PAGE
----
U.S. to cede oversight of addresses on Internet

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WASHINGTON -- The United States will give up its role overseeing the system of Web addresses and domain names that form the basic plumbing of the Internet, turning it over in 2015 to an international group whose structure and administration will be determined during the next year, government officials said Friday.

Since the dawn of the Internet, the United States has been responsible for assigning the numbers that form Internet addresses, the .com, .gov and .org labels that correspond to those numbers, and for the vast database that links the two and makes sure Internet traffic goes to the right place.

The function has been subcontracted since 1998 to the Internet Corporation for Assigned Names and Numbers, or ICANN, an international nonprofit organization, with the expectation that the United States would eventually step back from its role.

But that transition has taken on a new urgency in the past year because of revelations that the U.S. intelligence community, particularly the National Security Agency, has been intercepting Internet traffic as part of its global spying efforts.

While other countries have called for the United States to turn over the keys to the system, many businesses -- dependent on the smooth functioning of the Internet for their livelihood -- have expressed concern about what form the new organization will take. "We don't want to break the Internet," said American University professor Laura DeNardis, author of "The Global War for Internet Governance."

For consumers who use the Internet to stream movies or send email, nothing will change, if everything goes according to plan.

"We want to carefully transition to something that doesn't just give the power to one stakeholder, but that takes into account the interests of private industry, of large users of the Internet, of the purchasers of domain names, of governments and of civil society," Ms. De-Nardis said.

Lawrence E. Strickling, assistant secretary of commerce for communications and information, said Friday that the United States will not accept a proposal that replaces it with a government-led or intergovernmental organization. The Commerce Department also laid out principles that must govern any new body, including maintaining the Internet's openness, security and stability.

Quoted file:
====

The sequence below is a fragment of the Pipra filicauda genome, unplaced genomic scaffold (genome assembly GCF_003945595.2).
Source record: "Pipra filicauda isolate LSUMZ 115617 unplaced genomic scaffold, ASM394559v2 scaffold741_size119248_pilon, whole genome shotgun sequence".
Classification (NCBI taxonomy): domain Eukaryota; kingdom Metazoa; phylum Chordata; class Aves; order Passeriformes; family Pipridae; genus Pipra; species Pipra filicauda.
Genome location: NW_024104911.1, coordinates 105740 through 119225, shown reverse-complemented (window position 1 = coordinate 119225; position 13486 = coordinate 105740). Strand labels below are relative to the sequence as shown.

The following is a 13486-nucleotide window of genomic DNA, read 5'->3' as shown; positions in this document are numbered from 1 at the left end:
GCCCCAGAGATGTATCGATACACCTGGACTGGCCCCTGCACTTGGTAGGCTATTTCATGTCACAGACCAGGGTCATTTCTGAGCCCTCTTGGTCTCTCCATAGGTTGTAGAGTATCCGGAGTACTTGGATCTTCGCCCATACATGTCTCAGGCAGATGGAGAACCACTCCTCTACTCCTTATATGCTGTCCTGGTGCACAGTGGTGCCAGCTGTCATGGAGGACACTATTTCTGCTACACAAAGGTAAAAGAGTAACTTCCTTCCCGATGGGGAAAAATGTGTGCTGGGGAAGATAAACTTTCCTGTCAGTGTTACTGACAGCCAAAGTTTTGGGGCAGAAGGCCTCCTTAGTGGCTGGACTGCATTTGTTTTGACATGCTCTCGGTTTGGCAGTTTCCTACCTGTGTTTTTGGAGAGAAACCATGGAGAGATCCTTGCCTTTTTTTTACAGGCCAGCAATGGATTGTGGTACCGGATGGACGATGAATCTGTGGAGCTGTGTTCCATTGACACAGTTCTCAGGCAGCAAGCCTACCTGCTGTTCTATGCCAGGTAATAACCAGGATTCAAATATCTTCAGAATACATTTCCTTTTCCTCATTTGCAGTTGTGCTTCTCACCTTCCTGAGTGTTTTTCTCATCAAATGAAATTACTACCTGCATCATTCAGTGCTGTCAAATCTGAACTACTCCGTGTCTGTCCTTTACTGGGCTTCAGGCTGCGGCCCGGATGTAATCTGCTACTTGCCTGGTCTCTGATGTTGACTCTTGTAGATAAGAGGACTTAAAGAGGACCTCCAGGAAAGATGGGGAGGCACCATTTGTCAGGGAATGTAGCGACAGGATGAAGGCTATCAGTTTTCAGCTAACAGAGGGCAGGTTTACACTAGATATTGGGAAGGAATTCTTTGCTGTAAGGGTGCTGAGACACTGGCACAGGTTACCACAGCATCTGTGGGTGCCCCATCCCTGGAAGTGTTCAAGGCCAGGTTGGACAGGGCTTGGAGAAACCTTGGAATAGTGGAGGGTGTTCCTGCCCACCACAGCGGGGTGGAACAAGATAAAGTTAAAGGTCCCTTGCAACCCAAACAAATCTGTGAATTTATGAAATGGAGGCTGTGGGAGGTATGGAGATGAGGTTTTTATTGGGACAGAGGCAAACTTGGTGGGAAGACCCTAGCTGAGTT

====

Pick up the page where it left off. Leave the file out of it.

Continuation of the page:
ICANN will conduct a meeting that will be the first step in the transition process, beginning March 23 in Singapore. "We are inviting governments, the private sector, civil society and other Internet organizations from the whole world to join us in developing this transition process," said Fadi Chehadé, ICANN's president and chief executive. "All stakeholders deserve a voice in the management and governance of this global resource as equal partners."

While the announcements were structured to portray a cooperative global community, there has been widespread hostility toward the United States since former NSA contractor Edward J. Snowden began releasing documents showing the extent of U.S. global spying. Those spying programs had nothing to do with the role of the United States or ICANN in administering Internet addresses. But the perception that the United States was pulling all the strings led to a global uproar.

Brazil's President Dilma Rousseff canceled a planned visit to the United States last year and called the activities "an assault on national sovereignty and individual rights" and "incompatible with relations between friendly nations." Brazil also announced that it would host Net Mundial, a global meeting on Internet governance, in April in Sao Paulo to discuss the coming transition.

But by announcing its plans before the Brazil meeting, "the U.S. is trying to make sure the transition happens on its own terms, and that the U.S. is setting the rules for the transition," said Greg Shatan, a partner at the law firm Reed Smith in New York.

With its statement that no government-led organization would take over ICANN, the United States also made clear that the International Telecommunication Union, a United Nations affiliate that oversees global telephone traffic, would not be allowed to take over Internet governance. That was an issue last year at an ITU conference in Dubai.

Ms. DeNardis said a key to a new governance structure would be to keep in place the expertise that now allows the Internet to function smoothly.

"It is very easy to take the stability of the Internet for granted," she said.


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